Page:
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BigBaka
June 24th, 2012, 03:44 AM
Dear all,

For reasons I won't go into I'm wanting to re-install 12.04 32 bit as a stand alone system on a hard drive that is already partitioned with a separate boot partition (/boot) file system (/) and home partition (/home). Is there a way I can just re-install the ubuntu operating system on the / partition while not erasing all my files on the /home partition?

Thanks
BB

WinuxUser
June 24th, 2012, 05:09 AM
Its good if you go for a clean install rather than not touching the /home thing... this is because if you have programs installed in this version, it might now work properly after a new installation...
I would backup my data first and then go for a clean installation of ubuntu.
If you dont want a seperate /home, during installation, just allocate / partition for your ubuntu installation and leave the rest as unallocated space... then after installation is done, run Gparted and format the unallocated space as any format as u want...

Goodluck

BigBaka
June 24th, 2012, 05:33 AM
Thanks,

Just to clarify, I wanted to re-install the ubuntu system as well as all the programs / applications as well. I just didn't want to have to go through the process of backuping up and restoring all my files and folders as well by to not touching the user files and folders which are located on the /home mount which is on a seperate partition. I just can't figure out how to do that when reinstalling by booting from the installation cd. What should I select from the three installation options

- Install ubuntu 12.04 LTS alonside Ubuntu 12.04 LTS
- Erase Ubuntu 12.04 LTS and reinstall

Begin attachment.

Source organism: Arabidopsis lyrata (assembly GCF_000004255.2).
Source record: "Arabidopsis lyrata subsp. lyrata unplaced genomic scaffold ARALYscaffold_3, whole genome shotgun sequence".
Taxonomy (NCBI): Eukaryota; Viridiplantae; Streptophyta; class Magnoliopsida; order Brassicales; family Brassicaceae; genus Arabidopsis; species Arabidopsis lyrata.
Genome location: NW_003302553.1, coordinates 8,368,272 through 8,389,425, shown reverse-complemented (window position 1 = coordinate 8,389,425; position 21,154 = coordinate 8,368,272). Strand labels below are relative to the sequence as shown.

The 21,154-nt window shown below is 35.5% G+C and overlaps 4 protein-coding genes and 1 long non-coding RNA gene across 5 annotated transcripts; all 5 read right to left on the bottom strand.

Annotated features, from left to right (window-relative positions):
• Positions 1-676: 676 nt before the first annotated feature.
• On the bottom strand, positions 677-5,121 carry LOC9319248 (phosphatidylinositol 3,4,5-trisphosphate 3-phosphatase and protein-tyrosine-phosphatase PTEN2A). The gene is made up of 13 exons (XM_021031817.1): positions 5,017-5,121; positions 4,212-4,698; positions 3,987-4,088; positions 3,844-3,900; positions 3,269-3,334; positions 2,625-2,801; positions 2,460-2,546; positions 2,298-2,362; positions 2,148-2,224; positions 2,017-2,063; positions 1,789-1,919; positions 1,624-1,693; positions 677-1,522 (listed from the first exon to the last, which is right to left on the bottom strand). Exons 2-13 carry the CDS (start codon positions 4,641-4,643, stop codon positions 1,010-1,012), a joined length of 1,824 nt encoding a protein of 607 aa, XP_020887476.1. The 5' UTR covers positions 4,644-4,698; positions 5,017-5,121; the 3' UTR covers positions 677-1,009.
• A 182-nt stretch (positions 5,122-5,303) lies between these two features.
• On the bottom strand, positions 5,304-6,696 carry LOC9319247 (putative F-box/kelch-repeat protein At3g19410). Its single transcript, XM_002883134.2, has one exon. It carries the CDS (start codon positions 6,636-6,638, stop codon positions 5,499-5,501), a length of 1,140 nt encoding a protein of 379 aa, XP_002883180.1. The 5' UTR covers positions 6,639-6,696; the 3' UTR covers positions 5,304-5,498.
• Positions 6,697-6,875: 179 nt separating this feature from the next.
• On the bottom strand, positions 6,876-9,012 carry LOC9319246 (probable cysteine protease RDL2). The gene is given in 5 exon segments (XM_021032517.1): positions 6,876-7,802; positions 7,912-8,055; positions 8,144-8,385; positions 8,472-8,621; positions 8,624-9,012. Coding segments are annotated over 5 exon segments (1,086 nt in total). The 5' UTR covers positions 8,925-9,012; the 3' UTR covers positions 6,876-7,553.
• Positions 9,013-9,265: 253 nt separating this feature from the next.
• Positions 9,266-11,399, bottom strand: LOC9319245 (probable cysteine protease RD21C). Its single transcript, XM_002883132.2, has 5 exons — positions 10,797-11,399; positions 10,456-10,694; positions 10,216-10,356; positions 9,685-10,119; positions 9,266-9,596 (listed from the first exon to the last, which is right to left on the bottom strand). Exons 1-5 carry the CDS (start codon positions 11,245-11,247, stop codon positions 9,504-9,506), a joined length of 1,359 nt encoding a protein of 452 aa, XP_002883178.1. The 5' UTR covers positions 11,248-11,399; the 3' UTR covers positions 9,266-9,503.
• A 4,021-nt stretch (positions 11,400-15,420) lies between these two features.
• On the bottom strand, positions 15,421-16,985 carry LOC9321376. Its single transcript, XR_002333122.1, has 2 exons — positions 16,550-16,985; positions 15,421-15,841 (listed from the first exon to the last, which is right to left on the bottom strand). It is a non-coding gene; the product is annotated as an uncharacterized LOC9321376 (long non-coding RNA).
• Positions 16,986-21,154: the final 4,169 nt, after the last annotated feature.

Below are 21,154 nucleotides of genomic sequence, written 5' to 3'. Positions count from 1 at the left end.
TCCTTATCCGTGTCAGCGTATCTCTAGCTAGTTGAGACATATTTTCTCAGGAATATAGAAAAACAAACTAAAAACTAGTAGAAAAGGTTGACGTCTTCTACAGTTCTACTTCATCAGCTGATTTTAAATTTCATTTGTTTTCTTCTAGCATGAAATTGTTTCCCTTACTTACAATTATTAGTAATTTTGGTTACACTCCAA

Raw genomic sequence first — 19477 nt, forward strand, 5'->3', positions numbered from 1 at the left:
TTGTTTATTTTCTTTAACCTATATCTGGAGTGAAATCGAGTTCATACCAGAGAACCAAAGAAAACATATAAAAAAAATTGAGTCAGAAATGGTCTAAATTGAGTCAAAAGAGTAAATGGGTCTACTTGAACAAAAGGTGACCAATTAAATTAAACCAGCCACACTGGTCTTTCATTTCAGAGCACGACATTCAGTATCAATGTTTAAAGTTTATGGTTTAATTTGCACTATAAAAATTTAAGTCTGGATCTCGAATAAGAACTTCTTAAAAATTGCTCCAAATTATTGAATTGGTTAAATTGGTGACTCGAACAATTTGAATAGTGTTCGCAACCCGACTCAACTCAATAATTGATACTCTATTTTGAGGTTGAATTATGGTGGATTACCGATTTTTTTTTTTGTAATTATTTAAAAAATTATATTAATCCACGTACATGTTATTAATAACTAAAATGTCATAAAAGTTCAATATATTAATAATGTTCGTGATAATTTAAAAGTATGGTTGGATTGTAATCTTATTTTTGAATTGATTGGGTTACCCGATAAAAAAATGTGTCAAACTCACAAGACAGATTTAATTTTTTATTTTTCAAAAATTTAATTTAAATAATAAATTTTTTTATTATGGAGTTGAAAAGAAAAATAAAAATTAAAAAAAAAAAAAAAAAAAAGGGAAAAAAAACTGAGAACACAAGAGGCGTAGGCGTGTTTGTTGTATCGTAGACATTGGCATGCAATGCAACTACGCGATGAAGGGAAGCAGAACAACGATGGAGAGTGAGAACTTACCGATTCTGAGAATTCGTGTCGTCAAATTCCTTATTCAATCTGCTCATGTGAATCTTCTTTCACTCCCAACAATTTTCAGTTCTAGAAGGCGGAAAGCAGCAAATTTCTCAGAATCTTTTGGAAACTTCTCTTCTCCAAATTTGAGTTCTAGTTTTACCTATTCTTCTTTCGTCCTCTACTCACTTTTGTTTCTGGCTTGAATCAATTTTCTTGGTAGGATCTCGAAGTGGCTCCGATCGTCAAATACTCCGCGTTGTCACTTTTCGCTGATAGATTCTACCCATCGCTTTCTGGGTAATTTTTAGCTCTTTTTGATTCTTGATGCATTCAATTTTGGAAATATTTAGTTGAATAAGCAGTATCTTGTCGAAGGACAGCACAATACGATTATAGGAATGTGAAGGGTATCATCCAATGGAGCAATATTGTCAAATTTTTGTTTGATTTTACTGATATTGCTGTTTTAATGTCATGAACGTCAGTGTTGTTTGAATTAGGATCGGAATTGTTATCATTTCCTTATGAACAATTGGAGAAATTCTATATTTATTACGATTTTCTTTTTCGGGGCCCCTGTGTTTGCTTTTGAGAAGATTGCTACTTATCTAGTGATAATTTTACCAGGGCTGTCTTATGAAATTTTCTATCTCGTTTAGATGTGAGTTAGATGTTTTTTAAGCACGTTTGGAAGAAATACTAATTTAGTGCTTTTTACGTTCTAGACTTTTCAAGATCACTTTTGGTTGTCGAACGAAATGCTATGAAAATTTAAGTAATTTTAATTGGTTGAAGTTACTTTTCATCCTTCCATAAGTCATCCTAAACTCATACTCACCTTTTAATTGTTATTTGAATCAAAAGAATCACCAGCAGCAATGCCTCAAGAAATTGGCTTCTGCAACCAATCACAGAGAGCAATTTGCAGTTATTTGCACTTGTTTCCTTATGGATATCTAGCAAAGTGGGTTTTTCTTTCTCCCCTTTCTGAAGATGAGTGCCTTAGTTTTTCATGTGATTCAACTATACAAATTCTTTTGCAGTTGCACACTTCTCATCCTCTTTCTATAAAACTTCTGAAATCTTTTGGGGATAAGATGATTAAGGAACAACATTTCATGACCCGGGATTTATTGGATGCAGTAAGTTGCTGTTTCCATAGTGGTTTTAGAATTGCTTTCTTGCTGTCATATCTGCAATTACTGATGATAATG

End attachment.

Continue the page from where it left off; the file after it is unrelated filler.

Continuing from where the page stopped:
- Something else

I was thinking to pick the 2nd option but got scared because of the warning that says warning This will delete all your ubuntu 12.04 LTS programs, documents, photos, music and any other files.

WinuxUser
June 24th, 2012, 06:02 AM
well, if you don't want any backup, you can go with the second option.... but i suggest going with third option, and then at the partition table, select the partition with 'mount point' as / and then select the bootloader to be installed at /dev/sda and then you are good to go..

BigBaka
June 24th, 2012, 06:11 AM
So the 2nd option won't delete all my user files on the /home partition? Why do you prefer option 3 over option 2? Would option 3 require full backup of files and folders on the /home partition?

WinuxUser
June 24th, 2012, 06:16 AM
Go either any way, option 2 or 3, the programs installed in /home in your current installation wont work out on your next fresh installation. Honestly, i haven't used option 2 till now coz option 3 will give me freedom to rearrange my partitions as i wish to..

on top, unless you have written some scripts to make your applications of current /home to work in your future installation, the installed programs on this current installation won't work.

Bucky Ball
June 24th, 2012, 06:17 AM
At the partitioning section of the install choose 'Something Else'. Install to the existing / and make sure /home and /swap are not ticked to format. These will be used automatically.

Once installed the original contents of the original user should still be in /home/olduser along with a directory for the new user; /home/newuser. Transfer personal data from /home/olduser then delete /home/olduser directory. ;)

I have three Ubuntu installs all using the same /home partition, each install with a /home/user directory in there. I can access the directories of all other installs from any other install!

Good luck. There is no problem with using the existing /home.

(PS: Programs and settings in the original /home/olduser are hidden files, anyhow. They play absolutely no part in your session with /newuser as you are booted into /newuser and a totally different install which is looking in /newuser for info and settings, not /olduser.)